Clay is a heavy material and requires a certain amount of physical finesse to lift, cart and move around. To begin with, clay is usually sold in 50-pound boxes split into two 25-pound plastic bags. Once it’s shaped into a form, it needs to be carried to and from and lifted in and out of the kiln. Some of the clay equipment is also large and heavy. Kilns, potter’s wheels and slab rollers are usually set in one place in a studio – too cumbersome to move around. Creating with clay on the wheel or hand-building at a work table requires some strength, fluid movement and fine-motor skills. Bulky kiln shelves are layered and lifted in and out of a kiln each time it is fired. Many potters mix their own glazes that are carried and stored in large heavy buckets. I've switched to pint-sized paint on glazes which is one less material to lug around. And even when the making is complete, the finished pieces are packed and transported to shows in crates or carefully wrapped for shipping to customers. These actions also require some heavy lifting.
Most potters I know experience their share of aches and pains related to their time with clay. So when the pain in my elbow persisted for the last couple of months, I knew it was time to have it checked. I had avoided diagnosis, afraid I’d be told to stop any clay or knitting activity. Luckily, the ‘tennis elbow’ I have can be rehabilitated through physical therapy, regular exercises and a fancy pressure bracelet I now wear. My daily clay activity, nightly knitting and yoga practice can proceed as usual.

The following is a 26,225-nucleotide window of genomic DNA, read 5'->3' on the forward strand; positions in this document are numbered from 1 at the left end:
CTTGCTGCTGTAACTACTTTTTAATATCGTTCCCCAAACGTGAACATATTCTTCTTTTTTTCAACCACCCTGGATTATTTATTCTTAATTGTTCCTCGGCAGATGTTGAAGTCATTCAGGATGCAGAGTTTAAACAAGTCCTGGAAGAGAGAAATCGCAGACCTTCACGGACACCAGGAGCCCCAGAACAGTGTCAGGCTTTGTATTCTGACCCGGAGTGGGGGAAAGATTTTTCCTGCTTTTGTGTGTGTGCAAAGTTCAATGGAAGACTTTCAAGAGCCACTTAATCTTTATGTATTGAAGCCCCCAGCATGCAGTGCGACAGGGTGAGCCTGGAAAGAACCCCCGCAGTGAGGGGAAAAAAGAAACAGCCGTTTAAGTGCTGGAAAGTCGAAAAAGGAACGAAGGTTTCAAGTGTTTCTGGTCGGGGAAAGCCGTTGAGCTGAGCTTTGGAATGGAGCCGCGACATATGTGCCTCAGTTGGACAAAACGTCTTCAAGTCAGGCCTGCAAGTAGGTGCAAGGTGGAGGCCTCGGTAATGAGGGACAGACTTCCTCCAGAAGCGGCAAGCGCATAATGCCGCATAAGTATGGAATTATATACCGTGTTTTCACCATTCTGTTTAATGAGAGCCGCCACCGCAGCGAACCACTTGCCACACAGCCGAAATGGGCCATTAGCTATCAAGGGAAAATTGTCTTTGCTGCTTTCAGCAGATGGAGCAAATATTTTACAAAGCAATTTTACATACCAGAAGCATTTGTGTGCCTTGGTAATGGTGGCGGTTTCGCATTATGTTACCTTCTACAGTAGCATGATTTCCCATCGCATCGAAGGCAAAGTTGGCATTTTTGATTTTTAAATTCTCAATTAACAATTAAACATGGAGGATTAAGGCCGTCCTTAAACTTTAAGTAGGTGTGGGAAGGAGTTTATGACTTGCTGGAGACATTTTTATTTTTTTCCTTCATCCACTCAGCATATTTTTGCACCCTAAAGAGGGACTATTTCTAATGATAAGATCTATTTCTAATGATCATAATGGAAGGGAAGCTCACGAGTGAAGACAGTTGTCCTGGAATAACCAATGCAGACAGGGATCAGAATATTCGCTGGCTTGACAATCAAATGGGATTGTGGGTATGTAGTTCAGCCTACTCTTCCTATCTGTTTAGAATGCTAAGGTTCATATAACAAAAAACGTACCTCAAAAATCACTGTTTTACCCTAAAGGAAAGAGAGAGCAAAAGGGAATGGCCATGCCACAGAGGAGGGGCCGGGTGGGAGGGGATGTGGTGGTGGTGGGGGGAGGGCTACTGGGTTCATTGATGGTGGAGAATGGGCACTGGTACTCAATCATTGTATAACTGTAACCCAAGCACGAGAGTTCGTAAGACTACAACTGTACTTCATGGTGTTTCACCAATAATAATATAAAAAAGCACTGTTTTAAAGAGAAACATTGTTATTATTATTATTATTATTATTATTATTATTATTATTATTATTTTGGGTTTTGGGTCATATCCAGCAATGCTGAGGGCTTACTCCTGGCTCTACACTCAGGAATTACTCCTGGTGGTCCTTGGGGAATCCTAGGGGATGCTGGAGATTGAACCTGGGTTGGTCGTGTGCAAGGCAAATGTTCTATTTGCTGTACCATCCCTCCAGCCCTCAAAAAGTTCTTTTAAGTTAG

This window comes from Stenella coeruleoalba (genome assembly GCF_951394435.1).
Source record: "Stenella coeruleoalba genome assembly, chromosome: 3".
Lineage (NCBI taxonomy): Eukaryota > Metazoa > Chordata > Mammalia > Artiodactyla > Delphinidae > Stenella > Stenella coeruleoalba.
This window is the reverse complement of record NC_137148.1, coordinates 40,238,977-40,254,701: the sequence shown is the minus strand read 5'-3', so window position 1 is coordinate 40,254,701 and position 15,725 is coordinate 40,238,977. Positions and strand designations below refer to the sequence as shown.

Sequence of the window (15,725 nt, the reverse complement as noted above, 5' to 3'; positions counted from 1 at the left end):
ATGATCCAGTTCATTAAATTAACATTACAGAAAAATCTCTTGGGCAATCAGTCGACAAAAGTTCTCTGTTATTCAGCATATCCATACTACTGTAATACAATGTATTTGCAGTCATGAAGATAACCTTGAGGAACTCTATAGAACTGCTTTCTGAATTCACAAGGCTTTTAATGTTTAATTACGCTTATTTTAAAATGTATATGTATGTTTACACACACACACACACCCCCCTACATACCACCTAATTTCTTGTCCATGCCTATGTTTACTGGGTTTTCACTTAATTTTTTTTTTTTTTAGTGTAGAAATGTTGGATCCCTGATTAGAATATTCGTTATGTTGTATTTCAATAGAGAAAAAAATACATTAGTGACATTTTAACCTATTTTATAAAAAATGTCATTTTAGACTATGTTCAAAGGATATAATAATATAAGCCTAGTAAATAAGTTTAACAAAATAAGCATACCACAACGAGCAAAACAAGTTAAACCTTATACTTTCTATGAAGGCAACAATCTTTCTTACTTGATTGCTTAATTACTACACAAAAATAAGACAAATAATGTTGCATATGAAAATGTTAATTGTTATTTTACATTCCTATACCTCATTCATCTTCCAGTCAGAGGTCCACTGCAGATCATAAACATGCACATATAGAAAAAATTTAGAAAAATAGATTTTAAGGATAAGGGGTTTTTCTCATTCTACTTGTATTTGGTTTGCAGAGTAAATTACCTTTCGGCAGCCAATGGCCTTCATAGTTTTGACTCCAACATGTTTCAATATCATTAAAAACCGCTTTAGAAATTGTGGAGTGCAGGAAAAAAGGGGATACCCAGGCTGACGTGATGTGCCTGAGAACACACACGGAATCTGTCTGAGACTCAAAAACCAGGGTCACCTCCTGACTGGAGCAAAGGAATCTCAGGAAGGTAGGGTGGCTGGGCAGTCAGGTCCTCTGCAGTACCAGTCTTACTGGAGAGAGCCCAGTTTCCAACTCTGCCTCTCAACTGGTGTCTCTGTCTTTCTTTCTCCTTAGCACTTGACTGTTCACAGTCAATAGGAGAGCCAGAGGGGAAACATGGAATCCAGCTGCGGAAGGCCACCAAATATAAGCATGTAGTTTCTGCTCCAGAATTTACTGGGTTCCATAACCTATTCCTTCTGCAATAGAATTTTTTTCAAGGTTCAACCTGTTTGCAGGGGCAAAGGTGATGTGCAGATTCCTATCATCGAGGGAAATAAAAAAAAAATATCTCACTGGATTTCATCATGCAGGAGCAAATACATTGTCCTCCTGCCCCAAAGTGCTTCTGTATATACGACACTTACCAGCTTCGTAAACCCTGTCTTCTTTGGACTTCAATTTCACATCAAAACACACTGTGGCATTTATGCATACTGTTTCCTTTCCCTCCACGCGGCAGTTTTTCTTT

I was able to spend fun-time in the studio this week with some neighborhood friends and their young daughters. I received pleasure introducing my young neighbors to pottery. We painted several clay shapes to make a pot-sticker. It was great to see their enthusiasm and the fantastic outcome of their color application! I'll assemble the finished pieces later this week once the applied sealer is dry!